Risk-taking with plot is not the only beneficiary from this unfettered method of writing a first draft. Haynes is adamant her leads have strong voices because she does not ‘over-think’ her characters at this stage. ‘It takes a few days or a week of writing for things to gain momentum, and then I find the voices of the people I’ve created become clearer. That’s when it really gets exciting.’
I suspect her continued use of NaNoWriMo is also about not over-thinking the reception of each new book now she is tied into a five-book deal with Sphere. She admits as much when she tells me using the site for Revenge of the Tide, her second published novel, was ‘very different’. The greatest pressure with the book came during editing. By then her début was accelerating up the charts. ‘I suddenly realized that I had an awful lot to live up to,’ she recalls, pulling a face of mock fear, followed by a warm smile.
The novel, though different in character to her début, retains her trademark believable female lead, flawed in character and judgment. ‘I was anxious to make Genevieve quite different to Catherine,’ she says of Tide’s narrator. That is an understatement: Genevieve supplements her wages from a job in marketing by working weekends as a pole dancer. A less than reliable narrator, she is all ambition and no insight, which means the story unfolds at a seductive pace as she becomes enmeshed in a world that operates on the fringes of criminality and exploitation.
For Genevieve money is everything, it buys her the life she desires (in this case one refurbishing a barge on which she can live without ties). Haynes subtly creates a character more complex than might be expected in a genre thriller, one who is fearless, but also remarkably naive – she goes from selling financial products to selling her body with the blithe rapaciousness of a reality show contestant who disrobes for Nuts. As Genevieve narrates, it is easy to believe the ethical creep that leads her from a bit of a laugh on a Friday night to consorting with gangland figures better avoided.
For both books, Haynes drew on her experience as a police analyst for Kent Constabulary. The day job involves analyzing crime patterns. Finding links – geographical and temporal – and patterns of crime helps detectives crack cases and commanders direct resources. It also provides her with an intimate knowledge of crime, though she emphasizes her novels are fiction.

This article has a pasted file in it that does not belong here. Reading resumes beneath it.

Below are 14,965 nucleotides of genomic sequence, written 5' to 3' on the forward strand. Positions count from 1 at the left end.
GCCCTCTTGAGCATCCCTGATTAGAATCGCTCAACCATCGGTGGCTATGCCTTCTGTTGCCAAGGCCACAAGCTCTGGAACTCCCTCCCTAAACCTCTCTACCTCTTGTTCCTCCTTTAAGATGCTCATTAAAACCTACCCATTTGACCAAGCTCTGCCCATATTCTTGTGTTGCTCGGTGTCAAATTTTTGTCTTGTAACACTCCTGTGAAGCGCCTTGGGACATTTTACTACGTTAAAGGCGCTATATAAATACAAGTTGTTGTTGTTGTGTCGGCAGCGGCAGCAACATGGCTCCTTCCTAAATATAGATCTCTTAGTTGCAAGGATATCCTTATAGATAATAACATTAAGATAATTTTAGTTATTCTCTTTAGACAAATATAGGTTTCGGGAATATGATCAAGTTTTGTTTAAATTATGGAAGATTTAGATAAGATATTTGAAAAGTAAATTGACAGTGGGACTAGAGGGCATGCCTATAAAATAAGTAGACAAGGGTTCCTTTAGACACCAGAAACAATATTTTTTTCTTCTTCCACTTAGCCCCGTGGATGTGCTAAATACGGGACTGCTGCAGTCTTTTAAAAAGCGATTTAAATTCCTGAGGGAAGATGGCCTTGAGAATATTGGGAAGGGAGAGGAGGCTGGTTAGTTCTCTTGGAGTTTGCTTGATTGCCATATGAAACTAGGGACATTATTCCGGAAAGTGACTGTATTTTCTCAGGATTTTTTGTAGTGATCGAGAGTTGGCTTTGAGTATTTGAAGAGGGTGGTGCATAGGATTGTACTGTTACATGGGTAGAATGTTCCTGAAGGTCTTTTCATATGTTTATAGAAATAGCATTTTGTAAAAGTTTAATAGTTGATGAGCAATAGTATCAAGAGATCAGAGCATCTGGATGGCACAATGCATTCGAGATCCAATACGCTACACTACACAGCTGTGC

‘It’s more subtle than that,’ she says of how the job helps her write. Into the Darkest Corner was inspired by reports of domestic abuse she read for work. ‘I was very struck by how I had probably had a stereotype of the kind of woman or couple who would be involved in domestic abuse. I had that perception thrown out of the water. There are lots of reasons why women and men stay in abusive relationships. They are not always the most obvious ones.’ It is a neat summary of what happens to Catherine.
I still have to pinch myself that I am writing and published and have five books that I can write.
With Revenge of the Tides she used her understanding of organized crime. The actuality of the novel came from first hand research of pole dancing, including a weekly class. ‘The warm up nearly killed me.’ We are both laughing: I’m trying to imagine Haynes – more WI than Spearmint Rhino – writhing round a pole.
She also met women who worked in the industry. An active listener, she quickly recognized the disconnect between the excuses women use for taking the job – to pay university fees or buy homes – and their inability to escape it once they have bought their dream. ‘It’s very difficult to give up that kind of money, even if they don’t want to go back to it.’ There is a note of sadness in her voice: not judgment, but sympathy for freedom compromised by money. ‘To leave and feel sad about going back means there has to be an element in your mind that says this is not a career choice.’
Haynes has been luckier. Next February Myriad publishes her third novel, Human Remains, written during NaNoWriMo 2011. It will be, she promises, ‘really grim and dark’. ‘It is another standalone, but all three fit together nicely as psychological thrillers.’ After that she is tied into a five novel deal with Sphere in the UK and HarperCollins in the US.
The first of the series is a reworking of her second NaNoWriMo novel, and sounds experimental in a good way. ‘I intend to use an awful lot of source text: witness statements; forensic reports; emails. The idea is that the reader has the same access to source documents that the investigators have and can solve it along with them.’ She pauses when I ask how it feels to be one of NaNoWriMo’s most successful graduates? ‘I still have to pinch myself that I am writing and published and have five books that I can write,’ she replies. ‘I mean where can it go from there? It’s amazing.’
Elizabeth Haynes’s Guide to NaNoWriMo
- NaNoWriMo gives you the ultimate deadline pressure
- It is a tremendous motivational boost by writing alongside hundreds of thousands of other people, all around the world, with an element of competition as well as support
- It has motivational tools there to keep you going – discussion boards which allow you to pose plot problems, ask research questions (someone out there is bound to be an expert in whichever random situation your character has found herself)
- Participants organise impromptu ‘sprints’ through social media in which you write for an agreed period of time, say 10 minutes, and then compare word counts
- It’s great for meeting other writers in your local area. I now have some great writing friends I can meet with all year round
- It’s fun writing at speed, allowing your characters to do unexpected things and setting yourself seemingly impossible writing challenges
- If you’ve ever had the urge to write a novel, but never had the time; or if you thought it was pointless doing it because the likelihood of publication is so small, then NaNoWriMo is for you.
UPDATE: Elizabeth Haynes’s latest book Never Alone is out now.
Find more NaNoWriMo advice in issue 3 of Publishing Talk Magazine.